27 Sep 2021

Momentum slows in reducing child mortality rates; significant inequity found

2:17 pm on 27 September 2021

Efforts to reduce the number of children and young people dying appear to have stagnated.

Mourning man on funeral with red rose standing at casket or coffin

In the case of sudden infant death, Māori babies are six times more likely to die than non-Māori. Pacific babies were eight times more likely to die, the committee found. Photo: 123RF

That is the finding of the government's Child and Mortality Review Committee, which analysed 2666 children aged between 28 days and 24 years, who died between 2015 and 2019.

The committee, which is part of the Health Quality and Safety Commission, also found the mortality rates reflect a significant inequity, with Māori and Pacific children far more likely to die.

The committee's co-chair, Matthew Reid, said child mortality had been steadily reducing - but this appears to have stopped.

"Strong progress was made in the past, that momentum has been lost.

"In recent times we've just seen that mortality rates have not been reducing as much as they did earlier on. We've described it as stagnant."

Dr Reid, who is also a public health officer in Canterbury, said they also found significant inequity.

"It is disappointing, particularly the extent of inequity that particularly tamariki and rangatahi Māori and Pacific are quite a lot more likely to die and people in circumstances of poverty as well," he said.

"People living in the poorest areas are three times more likely to die."

In the case of sudden infant death, or SUDI, they found that Māori babies are six times more likely to die than non-Māori. Pacific babies were eight times more likely to die.

All of the commission's findings came as no surprise to Owen Sinclair, who is one of only seven Māori paediatricians in the country.

Based in Waitākere, he said the stagnation - and particularly the disparity - was clear.

"It just fills my heart with sadness. They're reporting well known figures," Dr Sinclair said.

"Tamariki, just Māori in general, just exist out of view from the rest of the health system. They're not getting better, and I think that's the thing that makes me angry: the health system is just observing this."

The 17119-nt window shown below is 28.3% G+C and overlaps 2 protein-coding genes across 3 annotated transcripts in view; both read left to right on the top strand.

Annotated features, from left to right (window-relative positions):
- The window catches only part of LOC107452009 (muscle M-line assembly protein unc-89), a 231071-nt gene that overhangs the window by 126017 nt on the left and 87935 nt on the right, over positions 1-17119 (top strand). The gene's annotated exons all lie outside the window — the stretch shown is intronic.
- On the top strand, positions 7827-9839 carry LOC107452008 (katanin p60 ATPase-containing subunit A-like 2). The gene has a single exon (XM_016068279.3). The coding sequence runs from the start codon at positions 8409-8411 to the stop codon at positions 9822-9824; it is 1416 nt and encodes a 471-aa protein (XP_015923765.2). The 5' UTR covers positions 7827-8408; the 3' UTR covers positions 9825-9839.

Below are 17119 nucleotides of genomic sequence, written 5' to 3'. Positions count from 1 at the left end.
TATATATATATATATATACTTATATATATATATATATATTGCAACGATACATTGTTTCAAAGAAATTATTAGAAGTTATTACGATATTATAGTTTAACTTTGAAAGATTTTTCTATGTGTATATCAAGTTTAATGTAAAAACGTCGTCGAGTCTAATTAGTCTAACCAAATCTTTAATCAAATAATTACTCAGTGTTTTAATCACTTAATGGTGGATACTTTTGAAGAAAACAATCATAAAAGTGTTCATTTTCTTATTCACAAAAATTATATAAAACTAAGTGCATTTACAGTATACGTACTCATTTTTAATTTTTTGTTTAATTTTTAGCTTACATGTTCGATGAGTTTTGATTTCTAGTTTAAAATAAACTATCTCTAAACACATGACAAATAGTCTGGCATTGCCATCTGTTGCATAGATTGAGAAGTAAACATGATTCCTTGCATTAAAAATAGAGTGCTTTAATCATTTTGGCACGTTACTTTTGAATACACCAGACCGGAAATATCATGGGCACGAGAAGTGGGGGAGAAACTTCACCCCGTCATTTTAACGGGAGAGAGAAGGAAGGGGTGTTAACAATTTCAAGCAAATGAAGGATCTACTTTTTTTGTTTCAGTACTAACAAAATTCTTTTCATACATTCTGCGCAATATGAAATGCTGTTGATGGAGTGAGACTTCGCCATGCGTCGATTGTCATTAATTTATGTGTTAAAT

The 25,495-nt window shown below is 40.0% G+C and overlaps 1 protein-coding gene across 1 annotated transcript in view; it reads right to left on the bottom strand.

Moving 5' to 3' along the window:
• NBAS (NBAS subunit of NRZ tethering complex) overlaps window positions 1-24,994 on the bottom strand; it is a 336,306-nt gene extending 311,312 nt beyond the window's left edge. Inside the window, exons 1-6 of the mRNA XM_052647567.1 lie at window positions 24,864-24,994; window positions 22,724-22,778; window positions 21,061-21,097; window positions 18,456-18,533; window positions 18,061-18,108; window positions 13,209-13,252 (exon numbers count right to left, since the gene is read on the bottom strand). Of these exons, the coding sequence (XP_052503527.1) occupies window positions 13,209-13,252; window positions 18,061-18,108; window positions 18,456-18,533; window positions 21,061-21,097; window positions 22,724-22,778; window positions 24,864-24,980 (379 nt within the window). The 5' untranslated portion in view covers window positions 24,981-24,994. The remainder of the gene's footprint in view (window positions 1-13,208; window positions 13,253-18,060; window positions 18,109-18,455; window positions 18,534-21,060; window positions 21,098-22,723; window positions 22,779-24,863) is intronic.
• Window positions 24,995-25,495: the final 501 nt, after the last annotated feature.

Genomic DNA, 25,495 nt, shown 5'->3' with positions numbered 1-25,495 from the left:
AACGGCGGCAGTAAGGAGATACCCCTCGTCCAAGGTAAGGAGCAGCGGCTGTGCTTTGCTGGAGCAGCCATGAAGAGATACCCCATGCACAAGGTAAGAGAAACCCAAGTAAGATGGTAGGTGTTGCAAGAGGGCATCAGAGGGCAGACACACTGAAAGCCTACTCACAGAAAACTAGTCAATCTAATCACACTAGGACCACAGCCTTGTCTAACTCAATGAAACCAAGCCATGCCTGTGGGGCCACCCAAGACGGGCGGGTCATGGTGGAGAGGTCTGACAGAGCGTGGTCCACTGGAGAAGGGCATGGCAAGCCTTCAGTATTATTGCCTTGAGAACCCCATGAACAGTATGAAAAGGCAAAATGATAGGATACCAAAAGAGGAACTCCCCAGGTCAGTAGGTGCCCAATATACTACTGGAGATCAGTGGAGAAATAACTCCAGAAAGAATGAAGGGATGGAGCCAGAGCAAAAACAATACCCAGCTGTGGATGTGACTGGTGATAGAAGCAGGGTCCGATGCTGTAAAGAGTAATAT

Deprivation, poverty among risk factors

Dr Reid said the most common causes of death were suicide, transport incidents, cancers and sudden infant death (SUDI).

He said while it was complicated to zero in precisely on causes, many of the deaths were avoidable.

"Well we know that mortality is multi-causal, there's not sort of a single factor that causes deaths," he said.

"But for sure, deprivation and poverty are serious risk factors that feed into a bunch of others, and we think that those are the biggest things that are contributing."

Dr Reid said he hoped the introduction of the Māori Health Authority, as well as wider reforms of the health system, would help address the stagnation.

Dr Sinclair said while he had reservations about whether the authority would deliver the structural change needed, something has to be done.

"These are tamariki, these are children of whānau and family. Some of these could be our biggest and brightest, and we're just wasting children's lives based on their ethnicity and where they're born," he said.

"I think we all bear the responsibility for that."

Dr Sinclair said the stagnation can't be tolerated, and far more priority is needed.

Many deaths preventable - Henare

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Peeni Henare Photo: RNZ / Samuel Rillstone

In a statement, Associate Health Minister Peeni Henare said the findings were unacceptable.

"I echo the words of the committee chair - many of these deaths are preventable," Henare said.

Focusing on deaths among the very young, he added, "it's unacceptable that pēpi Māori are six times more likely to die from SUDI compared with non-Māori."

He added that an evaluation of the National SUDI Prevention Programme is underway.

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